“Crows are harbingers of death and omens, good and bad, according to Big Jim according to Google. Midnight-winged tricksters associated with mystery, the occult, the unknown. The netherworld, wherever it is – Portland? We make people think of the deceased and super angsty poetry. Admittedly we don’t help the cause when we happily dine on fish guts in a landfill, but hey ho.”
I’ve read some quirky books this year but nothing nearly as inventive as “Hollow Kingdom,” by Kira Jane Buxton. I laughed, I rolled my eyes, I gasped… this book has a lot of things going for it. Upon finishing, I set it aside and wondered, “What do I really think about this book?” So let me talk it out with you.
Our narrator is S.T., a domesticated crow living with a slobbering mess of a bloodhound named Dennis and Big Jim, the man who raised him. S.T. is worldly in the ways of humans. While we never hear from Big Jim, we know exactly what kind of a man he is since S.T.’s words and notions come directly from him. S.T calls humans “mofo’s” because that is what Big Jim calls people, not that S.T. has any idea the true human definition of a mofo. There are numerous examples of S.T.’s view of the world as seen through Big Jim and they are all quite funny. More importantly, S.T. absolutely idolizes Big Jim. He’s his dad, after all, and S.T. is happy to forgo his crow nature and be a free flying feathered pet to Big Jim.
Everything seems fine in the world until one day, Big Jim’s eyeball falls out. Things devolve pretty quickly from there, and soon Big Jim is a living zombie. Yep, it’s a zombie apocalypse, told through the eyes of a precocious crow. S.T. is desperate to find a cure for Big Jim but soon realizes it is impossible. So he and Dennis leave the only home they have known to see what is happening in the world, which in this case is downtown Seattle. And what is happening is frightening. Then one day, S.T. and Dennis discover a sweet little dog stuck inside a house, all alone and with no way out. It’s then S.T. finds his true calling; saving all the other “domestics” abandoned in their “hollow kingdoms,” waiting for a hero. This will require S.T. to start communicating with the other crows and animals in the area, something he has avoided his whole life.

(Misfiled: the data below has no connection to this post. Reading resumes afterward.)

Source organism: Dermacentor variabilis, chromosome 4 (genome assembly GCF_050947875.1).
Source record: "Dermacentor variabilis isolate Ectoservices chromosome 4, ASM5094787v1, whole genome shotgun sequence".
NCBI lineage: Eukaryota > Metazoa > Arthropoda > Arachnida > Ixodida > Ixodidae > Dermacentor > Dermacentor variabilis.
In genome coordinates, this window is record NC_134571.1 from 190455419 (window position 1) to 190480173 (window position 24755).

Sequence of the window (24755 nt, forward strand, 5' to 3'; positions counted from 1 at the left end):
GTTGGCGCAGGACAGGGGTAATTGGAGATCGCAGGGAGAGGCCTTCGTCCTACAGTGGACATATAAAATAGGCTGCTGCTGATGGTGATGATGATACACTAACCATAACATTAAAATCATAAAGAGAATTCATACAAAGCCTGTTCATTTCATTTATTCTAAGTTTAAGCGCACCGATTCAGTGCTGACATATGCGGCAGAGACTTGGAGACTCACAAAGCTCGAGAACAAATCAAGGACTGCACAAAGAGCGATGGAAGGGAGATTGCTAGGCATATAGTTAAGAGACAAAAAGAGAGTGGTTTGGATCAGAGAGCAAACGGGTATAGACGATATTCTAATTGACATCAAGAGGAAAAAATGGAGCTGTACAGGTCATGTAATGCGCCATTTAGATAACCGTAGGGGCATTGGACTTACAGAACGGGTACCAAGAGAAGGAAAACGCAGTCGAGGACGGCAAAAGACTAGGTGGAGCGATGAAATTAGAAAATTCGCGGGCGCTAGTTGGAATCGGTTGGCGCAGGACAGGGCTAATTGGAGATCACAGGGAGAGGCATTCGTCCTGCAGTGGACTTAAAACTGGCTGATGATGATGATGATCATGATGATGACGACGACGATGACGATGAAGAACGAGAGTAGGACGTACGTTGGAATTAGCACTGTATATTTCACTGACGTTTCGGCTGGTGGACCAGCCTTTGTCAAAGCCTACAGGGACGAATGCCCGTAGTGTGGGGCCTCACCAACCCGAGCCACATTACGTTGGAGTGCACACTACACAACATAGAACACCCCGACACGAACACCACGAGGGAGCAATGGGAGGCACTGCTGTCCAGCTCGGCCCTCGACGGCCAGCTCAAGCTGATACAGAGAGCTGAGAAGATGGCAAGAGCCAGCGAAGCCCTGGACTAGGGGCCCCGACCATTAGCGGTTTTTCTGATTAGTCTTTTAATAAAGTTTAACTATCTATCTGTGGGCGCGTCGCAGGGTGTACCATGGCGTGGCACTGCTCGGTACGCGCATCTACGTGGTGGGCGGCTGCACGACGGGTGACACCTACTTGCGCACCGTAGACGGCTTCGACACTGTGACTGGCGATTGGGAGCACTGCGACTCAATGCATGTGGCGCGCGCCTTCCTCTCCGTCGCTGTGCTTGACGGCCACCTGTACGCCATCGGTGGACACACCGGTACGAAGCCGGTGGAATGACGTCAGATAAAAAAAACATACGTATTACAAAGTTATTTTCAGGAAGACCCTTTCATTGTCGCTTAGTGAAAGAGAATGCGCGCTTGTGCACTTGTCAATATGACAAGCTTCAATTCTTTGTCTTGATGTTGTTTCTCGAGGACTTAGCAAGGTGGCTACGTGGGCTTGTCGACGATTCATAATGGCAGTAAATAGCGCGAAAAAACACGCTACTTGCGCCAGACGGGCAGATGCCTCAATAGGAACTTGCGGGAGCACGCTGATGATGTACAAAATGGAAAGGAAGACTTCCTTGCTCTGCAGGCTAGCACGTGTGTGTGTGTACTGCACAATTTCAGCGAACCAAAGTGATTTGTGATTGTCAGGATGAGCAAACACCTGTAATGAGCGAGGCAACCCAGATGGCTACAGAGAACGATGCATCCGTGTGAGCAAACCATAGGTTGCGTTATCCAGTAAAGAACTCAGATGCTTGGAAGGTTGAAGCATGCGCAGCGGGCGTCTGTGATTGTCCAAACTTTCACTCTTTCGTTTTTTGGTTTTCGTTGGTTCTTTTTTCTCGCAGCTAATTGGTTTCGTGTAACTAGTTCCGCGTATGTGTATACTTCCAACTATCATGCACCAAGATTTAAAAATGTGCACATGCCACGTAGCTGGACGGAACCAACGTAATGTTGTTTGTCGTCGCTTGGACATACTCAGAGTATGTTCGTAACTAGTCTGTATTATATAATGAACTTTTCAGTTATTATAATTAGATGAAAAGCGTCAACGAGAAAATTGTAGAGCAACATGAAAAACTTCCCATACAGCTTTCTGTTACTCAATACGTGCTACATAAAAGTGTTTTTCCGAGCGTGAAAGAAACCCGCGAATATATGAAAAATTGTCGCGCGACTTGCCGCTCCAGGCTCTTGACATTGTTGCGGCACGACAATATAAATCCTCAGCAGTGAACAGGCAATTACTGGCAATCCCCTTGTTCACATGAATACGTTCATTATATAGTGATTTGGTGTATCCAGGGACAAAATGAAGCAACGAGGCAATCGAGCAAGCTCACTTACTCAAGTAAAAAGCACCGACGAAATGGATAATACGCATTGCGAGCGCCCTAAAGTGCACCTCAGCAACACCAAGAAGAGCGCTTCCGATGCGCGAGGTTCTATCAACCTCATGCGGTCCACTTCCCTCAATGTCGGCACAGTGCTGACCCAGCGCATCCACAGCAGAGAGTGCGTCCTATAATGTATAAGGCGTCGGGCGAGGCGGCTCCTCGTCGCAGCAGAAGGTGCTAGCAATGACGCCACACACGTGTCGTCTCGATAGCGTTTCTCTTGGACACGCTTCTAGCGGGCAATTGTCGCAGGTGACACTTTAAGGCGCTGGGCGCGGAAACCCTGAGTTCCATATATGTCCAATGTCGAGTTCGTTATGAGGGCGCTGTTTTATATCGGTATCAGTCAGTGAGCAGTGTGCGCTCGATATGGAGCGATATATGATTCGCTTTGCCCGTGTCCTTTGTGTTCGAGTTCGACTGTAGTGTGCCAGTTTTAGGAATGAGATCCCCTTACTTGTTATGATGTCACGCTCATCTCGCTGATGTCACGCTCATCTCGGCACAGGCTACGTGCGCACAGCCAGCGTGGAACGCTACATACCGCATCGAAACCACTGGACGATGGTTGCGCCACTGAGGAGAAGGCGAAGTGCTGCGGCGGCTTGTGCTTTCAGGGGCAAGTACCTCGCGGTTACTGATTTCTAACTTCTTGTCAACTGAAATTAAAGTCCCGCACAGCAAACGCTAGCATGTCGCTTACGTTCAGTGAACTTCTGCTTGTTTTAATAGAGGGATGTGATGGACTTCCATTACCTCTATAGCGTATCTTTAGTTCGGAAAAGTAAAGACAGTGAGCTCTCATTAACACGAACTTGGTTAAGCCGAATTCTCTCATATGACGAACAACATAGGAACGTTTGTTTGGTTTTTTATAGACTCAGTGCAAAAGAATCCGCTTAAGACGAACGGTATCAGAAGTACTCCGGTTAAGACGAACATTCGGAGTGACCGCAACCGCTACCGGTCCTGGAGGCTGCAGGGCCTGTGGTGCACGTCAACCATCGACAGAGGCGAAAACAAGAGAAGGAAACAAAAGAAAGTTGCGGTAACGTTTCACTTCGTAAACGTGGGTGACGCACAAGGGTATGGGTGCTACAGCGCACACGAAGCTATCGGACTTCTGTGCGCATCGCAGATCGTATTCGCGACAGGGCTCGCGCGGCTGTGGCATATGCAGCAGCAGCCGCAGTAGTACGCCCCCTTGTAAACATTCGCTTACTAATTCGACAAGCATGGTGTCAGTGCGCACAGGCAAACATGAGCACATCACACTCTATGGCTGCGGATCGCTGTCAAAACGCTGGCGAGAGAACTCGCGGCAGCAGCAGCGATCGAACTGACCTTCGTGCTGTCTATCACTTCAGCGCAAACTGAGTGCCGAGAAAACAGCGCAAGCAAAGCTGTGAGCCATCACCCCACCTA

There are so many books written about what happens to the things that humans have created once they are no longer around to maintain them. It’s no different here but instead of being told through survivors, we hear it from the animals and the trees. These chapters are poetic ruminations and a welcome counterpart to the acerbic language coming from S.T. Buxton has a penchant for being a bit heavy handed with the cleverness, piling a sentence with way too many cute quips on how animals interpret humans. This happens mostly in the beginning, though. Once S.T. and Dennis meet the other creatures and go on their quest, the over-the-top wittiness goes away. And some of those other creatures are fantastic! We meet a dangerous trio of tigers, a giant Pacific octopus named Onida and various murders of crows.
Were there times when the premise seemed a bit far-fetched? Yes (surprisingly not because of the talking crow). Did I forget about these misgivings by being caught up in the story? Yes again. “Hollow Kingdom” is a hero’s journey story and it delivers. Will some people be turned off by zombies and talking crows? Of course. I’m not a zombie book reader, either. But there was something about this novel that captivated me. Sure there are some plot holes, but I was happy to suspend belief and just go along for the ride. I liked “Hollow Kingdom.” So for anyone interested in a very different read, I leave you with this:
“Every single one of us, from amoeba to blue whale to the tenacious bloom that dares to dream of tomorrow, have their own destiny-fulfilling journey as long as their minds and hearts are open.”
Thank you for reading!
Lynn Alexander is a recently published author and long-time book, food, cat and college football lover (Go Green!). Her career journey started in upstate New York, writing and recording commercials for radio. She moved to Venice, Florida to manage a restaurant which led her to Naples and Marco in 2002, where she currently books weddings and events for a local resort. Alexander is a Leadership Marco 2015 alum which fed her passion for history and learning. A butterfly at parties but a loner at heart, she loves nothing more than baking yummy desserts then retreating to a quiet corner to read.